by default) after the transmission of the previous packet. When P3 by default) after the transmission of the previous packet. When P3
is SACKed, RACK will mark P1 and P2 lost and they will be is SACKed, RACK will mark P1 and P2 lost and they will be
retransmitted as R1 and R2. Suppose R1 is lost again (as a tail retransmitted as R1 and R2. Suppose R1 is lost again but R2 is
drop) but R2 is SACKed; RACK will mark R1 lost for retransmission SACKed; RACK will mark R1 lost for retransmission again. Again,
again. Again, neither the conventional three duplicate ACK threshold neither the conventional three duplicate ACK threshold approach, nor
approach, nor [RFC6675], nor the Forward Acknowledgment [FACK] [RFC6675], nor the Forward Acknowledgment [FACK] algorithm can detect
algorithm can detect such losses. And such a lost retransmission is such losses. And such a lost retransmission is very common when TCP
very common when TCP is being rate-limited, particularly by token is being rate-limited, particularly by token bucket policers with
bucket policers with large bucket depth and low rate limit. large bucket depth and low rate limit. Retransmissions are often
Retransmissions are often lost repeatedly because standard congestion lost repeatedly because standard congestion control requires multiple
control requires multiple round trips to reduce the rate below the round trips to reduce the rate below the policed rate.
policed rate.
Example: (small) degree of reordering. Consider a common reordering Example: SMALL DEGREE OF REORDERING. Consider a common reordering
event: a window of packets are sent as (P1, P2, P3). P1 and P2 carry event: a window of packets are sent as (P1, P2, P3). P1 and P2 carry
a full payload of MSS octets, but P3 has only a 1-octet payload due a full payload of MSS octets, but P3 has only a 1-octet payload.
to application-limited behavior. Suppose the sender has detected
reordering previously (e.g., by implementing the algorithm in Suppose the sender has detected reordering previously (e.g., by
[REORDER-DETECT]) and thus RACK.reo_wnd is min_RTT/4. Now P3 is implementing the algorithm in [REORDER-DETECT]) and thus RACK.reo_wnd
reordered and delivered first, before P1 and P2. As long as P1 and is min_RTT/4. Now P3 is reordered and delivered first, before P1 and
P2 are delivered within min_RTT/4, RACK will not consider P1 and P2 P2. As long as P1 and P2 are delivered within min_RTT/4, RACK will
lost. But if P1 and P2 are delivered outside the reordering window, not consider P1 and P2 lost. But if P1 and P2 are delivered outside
then RACK will still falsely mark P1 and P2 lost. We discuss how to the reordering window, then RACK will still falsely mark P1 and P2
reduce the false positives in the end of this section. lost. We discuss how to reduce false positives in the end of this
section.
The examples above show that RACK is particularly useful when the The examples above show that RACK is particularly useful when the
sender is limited by the application, which is common for sender is limited by the application, which is common for
interactive, request/response traffic. Similarly, RACK still works interactive, request/response traffic. Similarly, RACK still works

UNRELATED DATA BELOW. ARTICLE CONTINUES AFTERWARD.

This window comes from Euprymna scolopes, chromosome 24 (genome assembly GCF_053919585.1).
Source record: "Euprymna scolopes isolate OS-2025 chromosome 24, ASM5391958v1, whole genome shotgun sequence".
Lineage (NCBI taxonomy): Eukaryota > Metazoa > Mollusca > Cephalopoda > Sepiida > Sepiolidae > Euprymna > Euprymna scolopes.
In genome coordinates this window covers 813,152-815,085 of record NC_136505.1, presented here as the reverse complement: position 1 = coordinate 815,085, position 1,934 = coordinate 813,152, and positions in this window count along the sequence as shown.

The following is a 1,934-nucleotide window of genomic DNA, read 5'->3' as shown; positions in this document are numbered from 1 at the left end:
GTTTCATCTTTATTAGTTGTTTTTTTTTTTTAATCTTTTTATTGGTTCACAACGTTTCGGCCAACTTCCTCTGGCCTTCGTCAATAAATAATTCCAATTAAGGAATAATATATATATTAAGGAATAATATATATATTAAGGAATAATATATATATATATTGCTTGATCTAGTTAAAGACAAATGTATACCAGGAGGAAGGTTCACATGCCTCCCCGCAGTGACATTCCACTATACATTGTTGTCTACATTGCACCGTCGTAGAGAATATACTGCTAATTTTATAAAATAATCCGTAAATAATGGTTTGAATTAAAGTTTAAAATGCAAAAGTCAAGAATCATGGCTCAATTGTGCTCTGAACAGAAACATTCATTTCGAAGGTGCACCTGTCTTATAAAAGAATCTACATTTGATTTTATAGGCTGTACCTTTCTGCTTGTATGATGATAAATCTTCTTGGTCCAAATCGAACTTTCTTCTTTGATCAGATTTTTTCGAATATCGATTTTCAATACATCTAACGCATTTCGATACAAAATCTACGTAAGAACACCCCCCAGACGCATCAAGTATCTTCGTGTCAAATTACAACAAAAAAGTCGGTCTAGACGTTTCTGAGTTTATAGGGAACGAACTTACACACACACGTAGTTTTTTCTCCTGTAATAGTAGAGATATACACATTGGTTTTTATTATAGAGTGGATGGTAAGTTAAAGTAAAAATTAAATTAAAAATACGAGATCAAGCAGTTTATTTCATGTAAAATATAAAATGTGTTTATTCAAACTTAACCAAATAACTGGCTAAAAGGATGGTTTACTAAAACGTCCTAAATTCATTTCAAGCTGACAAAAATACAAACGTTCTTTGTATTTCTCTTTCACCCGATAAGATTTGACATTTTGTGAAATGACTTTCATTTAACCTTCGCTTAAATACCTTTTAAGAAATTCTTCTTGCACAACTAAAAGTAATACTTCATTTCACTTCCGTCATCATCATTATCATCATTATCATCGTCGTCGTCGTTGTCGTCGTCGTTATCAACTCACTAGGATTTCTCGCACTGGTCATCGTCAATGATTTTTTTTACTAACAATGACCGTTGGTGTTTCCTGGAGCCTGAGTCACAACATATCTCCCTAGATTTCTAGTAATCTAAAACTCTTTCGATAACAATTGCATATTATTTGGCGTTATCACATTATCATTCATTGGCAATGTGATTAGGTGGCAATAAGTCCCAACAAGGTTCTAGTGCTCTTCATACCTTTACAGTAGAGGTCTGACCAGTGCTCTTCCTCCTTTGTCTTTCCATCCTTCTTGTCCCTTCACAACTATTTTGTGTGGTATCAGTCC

when the sender is limited by the receive window, which is common for when the sender is limited by the receive window, which is common for
applications that use the receive window to throttle the sender. applications that use the receive window to throttle the sender.
For some implementations (e.g., Linux), RACK works quite efficiently For some implementations (e.g., Linux), RACK works quite efficiently
with TCP Segmentation Offload (TSO). RACK always marks the entire with TCP Segmentation Offload (TSO). RACK always marks the entire
TSO blob lost because the packets in the same TSO blob have the same TSO blob lost because the packets in the same TSO blob have the same
skipping to change at page 15, line 21 skipping to change at page 15, line 36
of the TSO blob, or to selectively tag individual packets lost in the of the TSO blob, or to selectively tag individual packets lost in the
scoreboard. scoreboard.
7.2. Disadvantages 7.2. Disadvantages
RACK requires the sender to record the transmission time of each RACK requires the sender to record the transmission time of each
packet sent at a clock granularity of one millisecond or finer. TCP packet sent at a clock granularity of one millisecond or finer. TCP
implementations that record this already for RTT estimation do not implementations that record this already for RTT estimation do not
require any new per-packet state. But implementations that are not require any new per-packet state. But implementations that are not
yet recording packet transmission times will need to add per-packet yet recording packet transmission times will need to add per-packet
internal state (commonly either 4 or 8 octets per packet) to track internal state (commonly either 4 or 8 octets per packet or TSO blob)
transmission times. In contrast, the conventional approach requires to track transmission times. In contrast, the conventional [RFC6675]
one variable to track number of duplicate ACK threshold. loss detection approach does not require any per-packet state beyond
the SACK scoreboard.
7.3. Adjusting the reordering window 7.3. Adjusting the reordering window
RACK uses a reordering window of min_rtt / 4. It uses the minimum When the sender detects packet reordering, RACK uses a reordering